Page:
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Old 07-28-2009
greg26 greg26 is offline
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Location: belgium, a cold country... brrr...
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greg26
Default sinking when lungs are empty

Hi guys,

I've a litlle balance issue on wich I'd like to have your advice...

As I'm doing the skating drill , I feel very confortable, leaning on my lungs , light legs and hips with that floating sensation, exhaling (pure pleasure)... the moment I have to breathe I roll my head to the side gently but then... as my lungs are almost empty I start to sink... I don't have enough time to take a deep breath , I've to hurry up before that the water cover my face and mouth...

Is that a common issue ? Any advice ?

G.

have a great day !
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  #2  
Old 07-28-2009
jpanzer jpanzer is offline
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jpanzer
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This is a common issue Greg. That's one reason to do skating and then breath in sweet spot where you are nice and balanced. Once your balance improves you can do skating with quick bite of air. Letting all of the air out of your lungs certainly makes you less buoyant.

Incorporating a full exhale and breath is normally taught as you transition to whole stroke swimming (at least that's how I learned). Perhaps the thinking has changed but that's how it worked when I learned TI a couple of years ago.

Sinking due to exhale should be less of a problem when swimming whole stroke because of the increased propulsion from rotating, spearing and pulling.
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  #3  
Old 07-28-2009
CoachEricDeSanto CoachEricDeSanto is offline
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to reiterate what jpanzer said:
1. You can't float without air in your lungs. It is the air that keeps you up. I usually tell people to swim/drill between full and half-full lungs. Especially if you are lean, you can't let out more air than that.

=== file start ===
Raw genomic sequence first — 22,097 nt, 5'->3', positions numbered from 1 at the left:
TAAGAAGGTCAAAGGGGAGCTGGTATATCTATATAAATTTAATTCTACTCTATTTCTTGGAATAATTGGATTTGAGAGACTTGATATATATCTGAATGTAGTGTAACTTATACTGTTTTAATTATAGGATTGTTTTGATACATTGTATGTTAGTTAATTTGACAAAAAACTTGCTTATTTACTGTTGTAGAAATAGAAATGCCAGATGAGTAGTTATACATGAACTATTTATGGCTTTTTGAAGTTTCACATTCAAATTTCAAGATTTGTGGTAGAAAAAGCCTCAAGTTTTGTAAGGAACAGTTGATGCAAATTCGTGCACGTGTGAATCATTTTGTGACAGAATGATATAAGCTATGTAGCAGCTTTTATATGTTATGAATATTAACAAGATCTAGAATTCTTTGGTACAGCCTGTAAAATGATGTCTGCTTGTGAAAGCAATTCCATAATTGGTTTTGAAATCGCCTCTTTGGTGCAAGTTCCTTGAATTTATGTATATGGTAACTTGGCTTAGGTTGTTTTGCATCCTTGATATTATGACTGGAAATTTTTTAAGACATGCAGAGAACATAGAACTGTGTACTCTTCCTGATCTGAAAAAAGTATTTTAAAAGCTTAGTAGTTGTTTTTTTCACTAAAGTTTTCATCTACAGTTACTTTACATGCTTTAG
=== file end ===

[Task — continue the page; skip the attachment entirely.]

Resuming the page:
2. You do have to learn how to inhale very quickly (even assuming your balance and rotation are perfect). If you consider that, on land, most people take roughly 1-3 seconds to inhale and in the water (assuming 1 second stroke rate) you have well under 0.5 seconds to get that air, this takes some practice. The slower speed of skating gives you an even smaller window for air. This is another one of those human things we must change to be fish.
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Old 07-29-2009
ayesr ayesr is offline
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ayesr
Default To breath or not to breath...

Breathing - be it in a drill or droing whole strokes - is in your control. You may either stand up to breath or just forgo that particular moment and move on to the next and breath in that phase.

As you feel air dissipating, one tends to race, rush and tense-up. This aggravates your situation further. It makes you more heavy.

Swimming, basically, is a mind game in more ways than one. There will always be instances wherein you will miss a breathing moment, but don't worry, you have the next one, which is probably just a few seconds away. You have to tell yourself - so what if I miss this in-hale, I have the next one. And if you are relaxed, loose, calm, your muscles won't be as heavy regardless of the lack of air. And this moment is just enough to get you to the next breathing turn.

End.
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  #5  
Old 07-29-2009
greg26 greg26 is offline
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Join Date: Mar 2009
Location: belgium, a cold country... brrr...
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greg26
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Thank you all for your detailled answers, this is going to help me a lot...I can't wait to try it..

I took a look at my book yesterday evening and indeed they also say that I should go back to sweet spot to breathe comfortably...then go back to skating position...

I use to try it that way:
http://www.youtube.com/user/Pamrey7#.../9/d59_4KkY9T4
http://www.youtube.com/user/Pamrey7#...10/Lv9yzi4xKWY

It seems so easy for her.. for me it looks a bit different ;-))

It is a fact also that I tend to make my lungs totally empty... I will work on the "full-half empty-full-..." pattern , and use a powerfull inhalation (I gonna work on it today at work ;-) )...

Thanks again for your support

Have a great day !

G.
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